China's fake booze market

09 June, 2017

According to Havoscope, which provides information and threat intelligence on the global black market, The International Federation of Spirits Producers has stated that counterfeit alcohol leads to an estimated $1bn annual loss on revenues. Undoubtedly, this figure should set alarm brings ringing in drinks brands all over the globe. With markets and opportunities becoming increasingly international - thanks to the digital revolution - many companies are increasingly looking at brand protection services to ensure a consistent image, creating consumer trust, as well as the ability to enforce rights wherever they trade.

As such, in addition to preventing counterfeiting through offline trades - which can be achieved by employing the appropriate experts in IP law enforcement - drinks brands must also adopt robust protection to help combat online sales of counterfeit goods. Technology exists today that can help brands feel secure in the knowledge that they are able to track, prioritise, and enforce against counterfeit drinks products across all digital platforms. Once an instance of trademark abuse arises, then these drinks brands have a chance to do something about their problem.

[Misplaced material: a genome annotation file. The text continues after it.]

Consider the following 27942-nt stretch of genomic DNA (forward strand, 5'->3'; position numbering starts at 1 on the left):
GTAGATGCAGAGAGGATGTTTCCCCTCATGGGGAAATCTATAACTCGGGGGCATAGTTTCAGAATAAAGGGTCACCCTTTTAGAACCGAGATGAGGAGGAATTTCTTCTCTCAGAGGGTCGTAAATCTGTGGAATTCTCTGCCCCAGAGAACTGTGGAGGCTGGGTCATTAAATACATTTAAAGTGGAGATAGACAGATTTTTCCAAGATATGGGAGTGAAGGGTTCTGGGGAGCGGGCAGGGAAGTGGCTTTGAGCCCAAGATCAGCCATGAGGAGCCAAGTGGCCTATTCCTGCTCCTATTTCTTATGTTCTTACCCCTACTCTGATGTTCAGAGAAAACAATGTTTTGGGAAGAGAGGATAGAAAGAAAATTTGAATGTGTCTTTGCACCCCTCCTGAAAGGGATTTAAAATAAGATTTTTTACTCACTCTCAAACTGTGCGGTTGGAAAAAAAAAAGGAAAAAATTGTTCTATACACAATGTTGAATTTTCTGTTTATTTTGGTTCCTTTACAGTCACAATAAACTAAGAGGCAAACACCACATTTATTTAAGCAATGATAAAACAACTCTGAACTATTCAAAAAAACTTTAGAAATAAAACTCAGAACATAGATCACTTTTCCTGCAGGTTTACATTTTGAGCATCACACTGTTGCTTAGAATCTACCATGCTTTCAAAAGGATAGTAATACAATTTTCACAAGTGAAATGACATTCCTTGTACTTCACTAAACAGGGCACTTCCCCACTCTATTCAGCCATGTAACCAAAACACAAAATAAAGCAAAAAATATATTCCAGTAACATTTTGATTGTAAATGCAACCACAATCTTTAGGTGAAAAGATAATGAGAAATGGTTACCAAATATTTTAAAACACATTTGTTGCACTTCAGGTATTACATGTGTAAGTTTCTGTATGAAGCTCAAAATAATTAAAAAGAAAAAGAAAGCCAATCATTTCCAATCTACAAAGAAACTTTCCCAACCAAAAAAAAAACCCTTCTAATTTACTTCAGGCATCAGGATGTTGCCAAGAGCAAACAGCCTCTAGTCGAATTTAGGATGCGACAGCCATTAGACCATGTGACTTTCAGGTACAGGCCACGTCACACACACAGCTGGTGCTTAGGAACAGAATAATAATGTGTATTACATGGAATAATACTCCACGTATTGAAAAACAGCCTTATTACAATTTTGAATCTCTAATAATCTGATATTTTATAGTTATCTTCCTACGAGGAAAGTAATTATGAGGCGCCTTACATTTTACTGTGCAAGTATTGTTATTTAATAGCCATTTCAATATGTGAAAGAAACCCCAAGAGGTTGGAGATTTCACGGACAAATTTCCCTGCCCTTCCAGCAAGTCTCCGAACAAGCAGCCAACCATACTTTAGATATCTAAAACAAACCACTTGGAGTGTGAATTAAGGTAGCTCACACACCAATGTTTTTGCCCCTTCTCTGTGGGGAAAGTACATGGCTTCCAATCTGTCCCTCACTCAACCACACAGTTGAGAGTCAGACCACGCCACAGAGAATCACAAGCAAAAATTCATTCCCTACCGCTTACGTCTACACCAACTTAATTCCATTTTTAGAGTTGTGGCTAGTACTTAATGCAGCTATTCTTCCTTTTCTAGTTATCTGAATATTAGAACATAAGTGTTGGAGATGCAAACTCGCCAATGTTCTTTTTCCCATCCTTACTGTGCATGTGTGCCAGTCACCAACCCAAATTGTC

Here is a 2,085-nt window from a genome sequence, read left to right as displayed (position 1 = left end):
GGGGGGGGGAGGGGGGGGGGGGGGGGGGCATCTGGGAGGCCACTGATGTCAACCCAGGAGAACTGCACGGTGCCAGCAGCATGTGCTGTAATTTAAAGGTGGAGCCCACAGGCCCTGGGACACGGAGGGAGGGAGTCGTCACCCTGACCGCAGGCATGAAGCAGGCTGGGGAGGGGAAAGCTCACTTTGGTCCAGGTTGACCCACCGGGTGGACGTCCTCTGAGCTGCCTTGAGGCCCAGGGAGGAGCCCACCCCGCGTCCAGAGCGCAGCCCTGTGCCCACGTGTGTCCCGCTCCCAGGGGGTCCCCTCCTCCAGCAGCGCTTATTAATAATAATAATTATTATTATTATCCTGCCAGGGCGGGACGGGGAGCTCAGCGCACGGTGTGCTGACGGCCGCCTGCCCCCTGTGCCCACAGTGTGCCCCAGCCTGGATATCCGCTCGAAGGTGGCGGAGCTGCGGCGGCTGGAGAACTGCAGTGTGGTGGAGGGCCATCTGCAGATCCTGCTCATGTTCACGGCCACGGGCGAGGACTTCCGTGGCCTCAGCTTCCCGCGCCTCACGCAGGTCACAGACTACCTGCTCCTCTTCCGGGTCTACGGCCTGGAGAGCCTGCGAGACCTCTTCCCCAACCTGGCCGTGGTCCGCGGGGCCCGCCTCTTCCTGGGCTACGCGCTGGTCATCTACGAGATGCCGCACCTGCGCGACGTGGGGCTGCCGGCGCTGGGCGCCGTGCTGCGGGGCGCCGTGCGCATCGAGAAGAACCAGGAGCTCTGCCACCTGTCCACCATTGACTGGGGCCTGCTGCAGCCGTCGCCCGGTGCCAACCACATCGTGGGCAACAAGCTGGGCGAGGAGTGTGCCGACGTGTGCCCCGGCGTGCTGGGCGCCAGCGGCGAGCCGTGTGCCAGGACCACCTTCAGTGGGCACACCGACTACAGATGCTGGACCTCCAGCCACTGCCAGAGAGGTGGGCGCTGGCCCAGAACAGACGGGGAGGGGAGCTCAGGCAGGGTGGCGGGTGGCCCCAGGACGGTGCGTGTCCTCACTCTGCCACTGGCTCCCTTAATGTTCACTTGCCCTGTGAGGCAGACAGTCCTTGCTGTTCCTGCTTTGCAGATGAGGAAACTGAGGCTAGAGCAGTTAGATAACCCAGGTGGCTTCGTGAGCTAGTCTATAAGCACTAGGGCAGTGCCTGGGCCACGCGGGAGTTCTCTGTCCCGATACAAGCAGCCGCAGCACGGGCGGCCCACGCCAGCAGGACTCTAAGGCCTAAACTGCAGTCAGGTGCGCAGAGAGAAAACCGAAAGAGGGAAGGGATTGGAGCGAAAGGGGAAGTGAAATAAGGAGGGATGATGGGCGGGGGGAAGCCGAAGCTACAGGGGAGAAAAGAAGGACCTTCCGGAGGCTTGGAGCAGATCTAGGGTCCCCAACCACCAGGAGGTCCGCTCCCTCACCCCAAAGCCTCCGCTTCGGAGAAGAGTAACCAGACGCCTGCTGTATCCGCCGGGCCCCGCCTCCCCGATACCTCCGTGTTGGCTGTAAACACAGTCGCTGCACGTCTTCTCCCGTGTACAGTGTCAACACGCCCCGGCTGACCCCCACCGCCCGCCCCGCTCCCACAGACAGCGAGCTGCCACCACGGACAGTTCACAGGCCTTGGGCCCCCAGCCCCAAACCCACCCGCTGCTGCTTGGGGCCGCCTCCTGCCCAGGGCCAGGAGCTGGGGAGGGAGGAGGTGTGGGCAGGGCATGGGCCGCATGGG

Although the Budweiser incident was restricted solely to China, it’s clear that counterfeiting can strike drinks brands in markets all over the world. As well as being potentially physically dangerous - reusing dirty cans no doubt threatens all sorts of health problems - brands will be all too aware that counterfeit goods steal sales and dilute a brand's reputation. Ultimately, in our increasingly digital world it’s never been more important for drinks brands to combat counterfeiting.





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Nick Strangeway

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